Officials: Medevac crews hesitant sin...

Officials: Medevac crews hesitant since crash

There are 24 comments on the Baltimore Sun story from Nov 25, 2008, titled Officials: Medevac crews hesitant since crash. In it, Baltimore Sun reports that:

State emergency medical officials said yesterday that some ambulance crews in Maryland are "skittish" since a fatal medevac helicopter crash in September and might be too reluctant to transport accident victims ...

Join the discussion below, or Read more at Baltimore Sun.

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Eastern Shoreman

United States

#1 Nov 25, 2008
Your headline is misleading. The helicopter crews are not skittish or hesitant, a situation that would give me great concern. The details in the article state that the personnel on the ground have different protocols to deal with, specifically consulting with a doctor, prior to calling for helicopter transport.
classic Sun mistake

Cockeysville, MD

#2 Nov 25, 2008
you're correct. that headline is completely misleading. though it gets people to read the article, which i think is an important one, because we have overused the medevac system.
Marie

Gwynn Oak, MD

#3 Nov 25, 2008
Why did Dr. Scalea hold a press conference with the poor young woman whose leg amputation was caused by the Medevac crash? Talk about tacky and exploitative! Another example of Dr. Scalea's defensiveness. He claims the system is "under attack," when all that's happening is that a panel of experts is reviewing protocols to increase the safety and quality of care for patients and EMT crews.
George from Pasadena

Glen Burnie, MD

#4 Nov 25, 2008
Why don't they ask the brave men and women who fly in the aircraft what they think. So many lives have been saved by their bravery in bad weather. We need to give them the tools to do the job safely.
George from Pasadena

Glen Burnie, MD

#5 Nov 25, 2008
Once again the Sun Paper with their yellow dog journialism style gets it sooooooooooooo wrong. This paper is a Loooooooooooooser!!!!!!!!!!
Surf52

Baltimore, MD

#6 Nov 25, 2008
Marie wrote:
Why did Dr. Scalea hold a press conference with the poor young woman whose leg amputation was caused by the Medevac crash? Talk about tacky and exploitative! Another example of Dr. Scalea's defensiveness. He claims the system is "under attack," when all that's happening is that a panel of experts is reviewing protocols to increase the safety and quality of care for patients and EMT crews.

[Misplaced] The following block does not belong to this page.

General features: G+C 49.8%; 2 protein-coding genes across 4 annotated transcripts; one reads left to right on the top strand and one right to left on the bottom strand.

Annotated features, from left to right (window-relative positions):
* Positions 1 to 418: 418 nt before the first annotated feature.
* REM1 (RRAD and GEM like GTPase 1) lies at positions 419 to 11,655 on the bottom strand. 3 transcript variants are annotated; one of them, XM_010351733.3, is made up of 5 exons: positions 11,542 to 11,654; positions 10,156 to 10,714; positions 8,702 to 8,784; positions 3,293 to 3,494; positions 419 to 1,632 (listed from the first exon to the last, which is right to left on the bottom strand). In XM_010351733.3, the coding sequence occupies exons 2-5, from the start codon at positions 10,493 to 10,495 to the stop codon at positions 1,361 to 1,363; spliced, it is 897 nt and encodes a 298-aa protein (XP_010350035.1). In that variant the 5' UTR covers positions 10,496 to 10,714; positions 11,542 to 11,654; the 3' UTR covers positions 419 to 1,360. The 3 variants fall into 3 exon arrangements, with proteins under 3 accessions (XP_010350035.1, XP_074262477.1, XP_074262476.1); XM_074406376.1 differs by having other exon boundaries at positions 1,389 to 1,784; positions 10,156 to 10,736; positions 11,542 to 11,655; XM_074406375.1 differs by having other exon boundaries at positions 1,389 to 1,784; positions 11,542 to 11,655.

Scalea's a pompous publicity hound, a fact that should be self evident by now. Remember, he knows better than everyone else. And he also has the ulterior motive of keeping UMSTC running at projected capacity.
Surf52

Baltimore, MD

#7 Nov 25, 2008
George from Pasadena wrote:
Why don't they ask the brave men and women who fly in the aircraft what they think. So many lives have been saved by their bravery in bad weather. We need to give them the tools to do the job safely.
Because they would opt to go anyway and we're back to inappropriate utilization.
Old Grunt

Baltimore, MD

#8 Nov 25, 2008
There are several items in play here:
1. Maryland has a system in place that has been the envy of the world. The problem is that the entire concept has not been scientifically validated. Therefore, it is a "feel good" concept. Undoubtedly, it has saved lives, but we have no evidence that these lives would not have been saved anyway.

2. The paramedics in service today are a quantum leap ahead of the old "scoop and run" ambulance attendants of years ago. They have the skills to assess patients, start IV lines and resuscitation long before the patient ever gets to a hospital. This extends the "golden Hour".

3. The physicians in MIEMMS need to remember that the object is to get the patient in the field to the APPROPRIATE level of care in the shortest time. That will probably NOT be helicopter transport in most cases.

4. Is there a financial aspect to this? Will a decrease in the number of patients flown mean a decrease in the number of patients coming to Shock Trauma? Will this mean that there will be less need for a unit of its current size? How many patients are sent to Shock Trauma and discharged home or a lower level faciolity within 2-3 days? Dose this imply that these patients did not need that level of care in the beginning?

Just because the protocols are being reviewed does not mean that the system is under attack. It means that we are trying to find the correct answers to unanswered questions about patient care.
JASTCLC

Baltimore, MD

#9 Nov 25, 2008
Marie and Surf52:

I would be very interested to know if you have had any interactions with Dr. Tom Scalea, or if you realize the work he does, day in and day out.

Marie: If you were unaware, the system has been under attack by the State Senate and House of Delegates. This crash was just what they were waiting for...this isn't new, it has been going on for a long time. And now that something has happened that the public is very privy to, they have received the perfect chance to attack the system further. A slight correction...it was not his decision to hold the press conference on this young lady, the media wanted it and if she did not want to participate she wouldn't have. Dr. Scalea should be defensive in preserving the system he has helped to improve through hard work and dedication.